In this new category—Whiplash Wednesday, an off-shoot of Throwback Thursday—Yvonne Anderson‘s article about preachy fiction delves into the Christian distinctive of Christian fiction.
From time to time Christian novelists inevitably look at the intersection of our faith and our stories. At the same time, readers wonder what they should expect from a novel put out by a Christian, whether as an independent or through a small or large traditional press, Christian or general market. A few years ago one of Spec Faith’s regular columnists tackled the subject.
For what it’s worth, I agree—sort of. I certainly agree in principle with what Yvonne wrote. I tend to think, however, that there are many approaches in accomplishing the shared goal. See what you think and let us know in the comments.
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How Can They Hear
By Yvonne Anderson
Before you prepare the tar and feathers, please hear me out.
Maybe “preachy” isn’t the word I want, if preachy means, as one source defines it, “Having or revealing a tendency to give moral advice in a tedious or self-righteous way.” The “tedious or self-righteous” bit is a valid objection; no matter what the message, those qualities make for bad writing. They’re not particularly desirable in conversation, either. That sort of thing is just plain annoying.
Merriam-Webster’s definition is a little more vague: “marked by obvious moralizing.” What, exactly, constitutes moralizing? and at what point does understandable become too obvious? Is it only objectionable when Christians do it? or should, say, the makers of the movie Avatar be taken to task?
While you’re mulling those questions, here’s another for you: How effectively can Christ’s disciples carry out the Great Commission if they never spell out what they’re talking about?
Yeah, yeah, I know: Jesus spoke in parables. But how many of those parables were directed toward the lost? Not many. Jesus told stories to confuse the faithless while illustrating truths He wanted His followers to understand (Matthew 13:11-13). And, as you may notice, even the disciples often didn’t get the point until He explained.
Another familiar example of scriptural storytelling is found in 2 Samuel 12. The prophet Nathan told King David about a wealthy man who took a poor man’s pet lamb to feed a his guest, thus sparing his own flock. Nathan got the desired response from David – outrage. But until he explained the parable, the king didn’t get that the story was about him.
In other words, unless they’re accompanied by clear preaching, most parables are lost on the lost.
If we truly believe Jesus is the world’s only hope, I think we have a moral obligation to say so. In 2 Kings 7:9, even the lepers knew they had to share the life-saving good news with the rest of the city. More to the point, Jesus commanded us to tell the world. I’ve never seen any scriptural justification for saying, “No, thanks, I’ve got better things to do.”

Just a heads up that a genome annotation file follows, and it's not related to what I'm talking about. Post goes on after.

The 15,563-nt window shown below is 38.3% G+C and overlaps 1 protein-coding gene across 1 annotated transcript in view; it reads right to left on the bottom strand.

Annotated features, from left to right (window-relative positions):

And let’s not forget what Paul said in Romans 10:14 (paraphrased): how can they believe in Jesus if they’ve never heard of Him? And how are they supposed hear without a preacher?
I’m not suggesting everything we write must include a Romans Road-style plan of salvation. But as Christians, everything we write (as well as everything we say and do) should reflect His truth without distortion.
In his guest post on this blog last Friday, Robert Treskillard related how the Lord used Christian speculative fiction as a tool to draw him to Christ:
…a friend shared The Chronicles of Narnia with me and explained that Aslan represented Christ. This opened my eyes to things I had rarely, if ever, thought about. Within three years, God brought me to faith.” Don’t miss the part where he said “a friend… explained…
Because Aslan’s substitutionary sacrifice was so obviously a picture of Christ’s, it was easy for the friend to use it as an illustration. Nor was it difficult for Mr. Treskillard to get the picture.
“But,” you may say, “not every story needs to be about salvation.” No argument here. But whatever the theme, our stories should give an accurate reflection of God’s attributes. Christian characters (or those that represent them in speculative fiction) should be believable and lead lives a reader would want to emulate. Scriptural values should be valued and sin should not be glorified. Let’s show the world what Christianity’s really all about.
Though we should labor to get the point across with skill and finesse, we should, in fact, get the point across. Most importantly, let’s not be afraid to talk about Jesus—because it’s all about Him, you see. We can make all the vague allusions we want. We can write plainly about God and heaven. But unless Jesus Christ is the foundation of our stories, they’re flammable. Wood, hay, and stubble.
As Christians, our prime directive is to take the gospel of salvation to the world. How God would have each of us do this is between Him and the individual. For most of us, I suspect it will be a combination of writing and something else, something carried out through the vehicle of the church. But if we are called to write, let’s endeavor to make sure what we write is in line with our calling.